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Evolution of salt stress in hexaploid wheat [Plant Biology]

PNAS Early Edition Articles - Tue, 07/29/2014 - 09:19
Hexaploid bread wheat (Triticum aestivum L., genome BBAADD) is generally more salt tolerant than its tetraploid wheat progenitor (Triticum turgidum L.). However, little is known about the physiological basis of this trait or about the relative contributions of allohexaploidization and subsequent evolutionary genetic changes on the trait development. Here, we...

Origin of myofibroblasts in liver fibrosis [Cell Biology]

PNAS Early Edition Articles - Tue, 07/29/2014 - 09:19
Hepatic myofibroblasts are activated in response to chronic liver injury of any etiology to produce a fibrous scar. Despite extensive studies, the origin of myofibroblasts in different types of fibrotic liver diseases is unresolved. To identify distinct populations of myofibroblasts and quantify their contribution to hepatic fibrosis of two different...

Pollen nuclear movement mediated by WIT and WIP [Plant Biology]

PNAS Early Edition Articles - Tue, 07/29/2014 - 09:19
Increasing evidence suggests that nuclear migration is important for eukaryotic development. Although nuclear migration is conserved in plants, its importance for plant development has not yet been established. The most extraordinary plant nuclear migration events involve plant fertilization, which is starkly different from that of animals. Instead of evolving self-propelled...

Ion pair buried in a hydrophobic environment [Biophysics and Computational Biology]

PNAS Early Edition Articles - Tue, 07/29/2014 - 09:19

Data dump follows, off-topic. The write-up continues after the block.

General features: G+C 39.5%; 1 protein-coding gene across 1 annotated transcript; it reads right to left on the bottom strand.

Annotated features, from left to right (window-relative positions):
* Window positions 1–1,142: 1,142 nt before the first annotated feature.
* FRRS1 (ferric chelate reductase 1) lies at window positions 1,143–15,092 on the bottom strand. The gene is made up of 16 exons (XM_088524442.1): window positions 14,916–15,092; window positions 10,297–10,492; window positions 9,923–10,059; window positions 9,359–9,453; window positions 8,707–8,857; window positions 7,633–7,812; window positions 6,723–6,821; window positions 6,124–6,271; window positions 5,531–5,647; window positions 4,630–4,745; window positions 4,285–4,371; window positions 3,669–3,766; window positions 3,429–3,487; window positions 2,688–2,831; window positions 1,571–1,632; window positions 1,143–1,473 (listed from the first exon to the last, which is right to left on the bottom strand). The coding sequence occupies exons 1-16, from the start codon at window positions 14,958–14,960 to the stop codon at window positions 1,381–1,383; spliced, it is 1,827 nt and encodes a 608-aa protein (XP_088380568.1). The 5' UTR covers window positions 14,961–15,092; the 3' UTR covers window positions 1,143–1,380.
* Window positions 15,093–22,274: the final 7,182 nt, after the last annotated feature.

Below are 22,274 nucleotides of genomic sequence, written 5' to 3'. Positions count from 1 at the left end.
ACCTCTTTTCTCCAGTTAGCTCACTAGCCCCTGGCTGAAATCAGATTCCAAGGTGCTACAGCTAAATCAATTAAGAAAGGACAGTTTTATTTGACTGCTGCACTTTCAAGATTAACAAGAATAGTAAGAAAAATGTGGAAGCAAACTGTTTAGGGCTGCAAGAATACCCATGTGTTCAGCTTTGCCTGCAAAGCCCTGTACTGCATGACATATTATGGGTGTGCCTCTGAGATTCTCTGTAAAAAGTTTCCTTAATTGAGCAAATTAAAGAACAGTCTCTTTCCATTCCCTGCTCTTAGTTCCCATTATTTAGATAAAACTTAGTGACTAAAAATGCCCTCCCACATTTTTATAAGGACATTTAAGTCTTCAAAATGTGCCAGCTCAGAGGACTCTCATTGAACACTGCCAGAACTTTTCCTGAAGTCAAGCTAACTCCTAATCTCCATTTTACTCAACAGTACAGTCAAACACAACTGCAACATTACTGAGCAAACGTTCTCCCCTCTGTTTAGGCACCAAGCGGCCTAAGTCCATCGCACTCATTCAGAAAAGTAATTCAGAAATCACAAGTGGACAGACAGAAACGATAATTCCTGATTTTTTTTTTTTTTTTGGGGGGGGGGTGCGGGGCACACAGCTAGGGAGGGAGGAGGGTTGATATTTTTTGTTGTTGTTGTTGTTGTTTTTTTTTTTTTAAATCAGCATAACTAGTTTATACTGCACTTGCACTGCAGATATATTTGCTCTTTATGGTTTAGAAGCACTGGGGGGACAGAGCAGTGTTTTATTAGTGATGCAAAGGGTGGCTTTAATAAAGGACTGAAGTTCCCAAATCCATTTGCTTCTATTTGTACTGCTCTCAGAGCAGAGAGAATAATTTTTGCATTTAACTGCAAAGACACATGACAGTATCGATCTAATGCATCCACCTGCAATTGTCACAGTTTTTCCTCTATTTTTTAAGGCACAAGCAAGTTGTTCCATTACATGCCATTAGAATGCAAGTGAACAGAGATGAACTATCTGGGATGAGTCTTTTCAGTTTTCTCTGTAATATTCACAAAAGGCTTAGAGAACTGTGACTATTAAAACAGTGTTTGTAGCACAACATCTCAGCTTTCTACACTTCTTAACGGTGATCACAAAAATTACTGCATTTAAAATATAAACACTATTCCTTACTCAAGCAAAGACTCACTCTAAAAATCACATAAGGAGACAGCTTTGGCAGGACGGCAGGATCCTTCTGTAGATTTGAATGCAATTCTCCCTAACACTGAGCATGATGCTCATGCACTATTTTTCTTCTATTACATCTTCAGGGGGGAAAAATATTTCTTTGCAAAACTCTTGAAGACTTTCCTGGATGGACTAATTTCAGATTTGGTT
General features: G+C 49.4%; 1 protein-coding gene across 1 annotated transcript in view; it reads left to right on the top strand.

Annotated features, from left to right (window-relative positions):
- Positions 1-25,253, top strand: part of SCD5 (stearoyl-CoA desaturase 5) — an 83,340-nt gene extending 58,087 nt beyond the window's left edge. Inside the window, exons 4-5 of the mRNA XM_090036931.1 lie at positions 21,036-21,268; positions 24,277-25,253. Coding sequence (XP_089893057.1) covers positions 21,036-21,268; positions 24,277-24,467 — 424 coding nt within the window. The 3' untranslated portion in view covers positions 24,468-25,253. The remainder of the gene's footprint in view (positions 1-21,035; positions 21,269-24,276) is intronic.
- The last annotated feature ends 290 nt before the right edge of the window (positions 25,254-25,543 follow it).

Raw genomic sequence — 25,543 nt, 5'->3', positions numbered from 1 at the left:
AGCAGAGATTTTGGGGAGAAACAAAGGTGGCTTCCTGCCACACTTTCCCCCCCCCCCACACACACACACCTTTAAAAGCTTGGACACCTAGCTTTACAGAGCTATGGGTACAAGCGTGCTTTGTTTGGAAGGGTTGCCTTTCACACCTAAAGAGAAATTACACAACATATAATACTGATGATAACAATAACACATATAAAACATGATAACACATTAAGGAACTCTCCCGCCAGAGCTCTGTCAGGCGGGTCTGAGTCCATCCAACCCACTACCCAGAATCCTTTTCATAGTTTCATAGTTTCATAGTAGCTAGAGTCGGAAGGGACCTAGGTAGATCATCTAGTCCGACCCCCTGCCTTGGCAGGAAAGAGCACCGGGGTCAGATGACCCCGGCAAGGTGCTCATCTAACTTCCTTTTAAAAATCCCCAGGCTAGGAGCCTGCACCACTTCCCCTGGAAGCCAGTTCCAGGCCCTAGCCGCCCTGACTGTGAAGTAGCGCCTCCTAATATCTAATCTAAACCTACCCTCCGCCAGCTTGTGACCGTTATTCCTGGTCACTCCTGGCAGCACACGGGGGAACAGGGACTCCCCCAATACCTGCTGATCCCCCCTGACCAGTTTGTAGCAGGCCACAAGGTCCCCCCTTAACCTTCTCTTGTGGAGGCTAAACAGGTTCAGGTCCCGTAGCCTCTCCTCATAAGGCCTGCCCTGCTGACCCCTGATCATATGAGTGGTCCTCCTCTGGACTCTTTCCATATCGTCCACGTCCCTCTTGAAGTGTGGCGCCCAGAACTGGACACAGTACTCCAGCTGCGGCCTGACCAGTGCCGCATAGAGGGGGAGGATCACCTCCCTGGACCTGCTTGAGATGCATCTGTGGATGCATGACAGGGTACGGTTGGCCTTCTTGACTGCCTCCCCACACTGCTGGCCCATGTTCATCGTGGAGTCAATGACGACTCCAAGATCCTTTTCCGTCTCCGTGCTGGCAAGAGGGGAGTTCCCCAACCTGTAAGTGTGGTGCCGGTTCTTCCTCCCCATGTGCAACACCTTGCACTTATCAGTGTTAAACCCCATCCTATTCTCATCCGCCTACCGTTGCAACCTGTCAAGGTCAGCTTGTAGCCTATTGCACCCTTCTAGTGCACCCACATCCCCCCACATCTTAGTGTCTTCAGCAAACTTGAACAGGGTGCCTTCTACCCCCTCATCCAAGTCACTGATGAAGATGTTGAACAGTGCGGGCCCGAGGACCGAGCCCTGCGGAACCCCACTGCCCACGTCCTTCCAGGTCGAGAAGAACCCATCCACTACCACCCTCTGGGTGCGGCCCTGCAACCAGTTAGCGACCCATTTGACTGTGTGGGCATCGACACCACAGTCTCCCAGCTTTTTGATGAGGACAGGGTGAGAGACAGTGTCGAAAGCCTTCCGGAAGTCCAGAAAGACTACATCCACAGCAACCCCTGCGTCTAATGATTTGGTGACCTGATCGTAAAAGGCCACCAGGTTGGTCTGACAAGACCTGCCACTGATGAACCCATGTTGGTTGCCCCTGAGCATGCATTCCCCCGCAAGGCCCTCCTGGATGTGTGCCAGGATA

An artificial charge pair buried in the hydrophobic core of staphylococcal nuclease was engineered by making the V23E and L36K substitutions. Buried individually, Glu-23 and Lys-36 both titrate with pKa values near 7. When buried together their pKa values appear to be normal. The ionizable moieties of the buried Glu–Lys...

Phosphodiester linkage discrimination by pol II [Biochemistry]

PNAS Early Edition Articles - Tue, 07/29/2014 - 09:19
Nonenzymatic RNA polymerization in early life is likely to introduce backbone heterogeneity with a mixture of 2′–5′ and 3′–5′ linkages. On the other hand, modern nucleic acids are dominantly composed of 3′–5′ linkages. RNA polymerase II (pol II) is a key modern enzyme responsible for synthesizing 3′–5′–linked RNA with high...

Conditional environmental approval for Kintyre

World Nuclear News - Tue, 07/29/2014 - 08:31
Western Australia's Environmental Protection Agency has completed its assessment of the proposed Kintyre uranium mine, recommending state approval for the joint Cameco Australia-Mitsubishi Development project. A development decision will rest on future market conditions.

Quotable Warming Hiatus Quotes: Phil Jones 7th May, 2009‘Bottom line: the ‘no upward trend’ has to continue for a total of 15 years before we get worried.’

Climate Depot - Tue, 07/29/2014 - 07:25
Quotable Warming Hiatus Quotes http://theclimatescepticsparty.blogspot.com/2014/07/quotable-warming-hiatus-quotes.html Dr. Phil Jones – CRU emails – 5th July, 2005“The scientific community would come down on me in no uncertain terms if I said the world had cooled from 1998. OK it has but it is only 7 years of data and it isn’t statistically significant….”Dr. Phil Jones – CRU emails [...]

Act now on climate change or see costs soar, White House says

Climate Depot - Tue, 07/29/2014 - 07:18
http://uk.reuters.com/article/2014/07/29/usa-climatechange-idUKL2N0Q31NX20140729

The Church of Sweden has joined the International Church of Global Warming: ‘Probably the biggest common challengeever faced by humanity’

Climate Depot - Tue, 07/29/2014 - 07:13
The Church of Sweden has joined the International Church of Global Warming http://newnostradamusofthenorth.blogspot.com/2014/07/the-church-of-sweden-has-joined.html  “The lifestyle of the industrialised world is untenable”     The Church of SwedenThe bishops of the Church of Sweden have published a letter about climate change, which proves that this once venerable church is now a full member of the greenie leftist international Church of Global [...]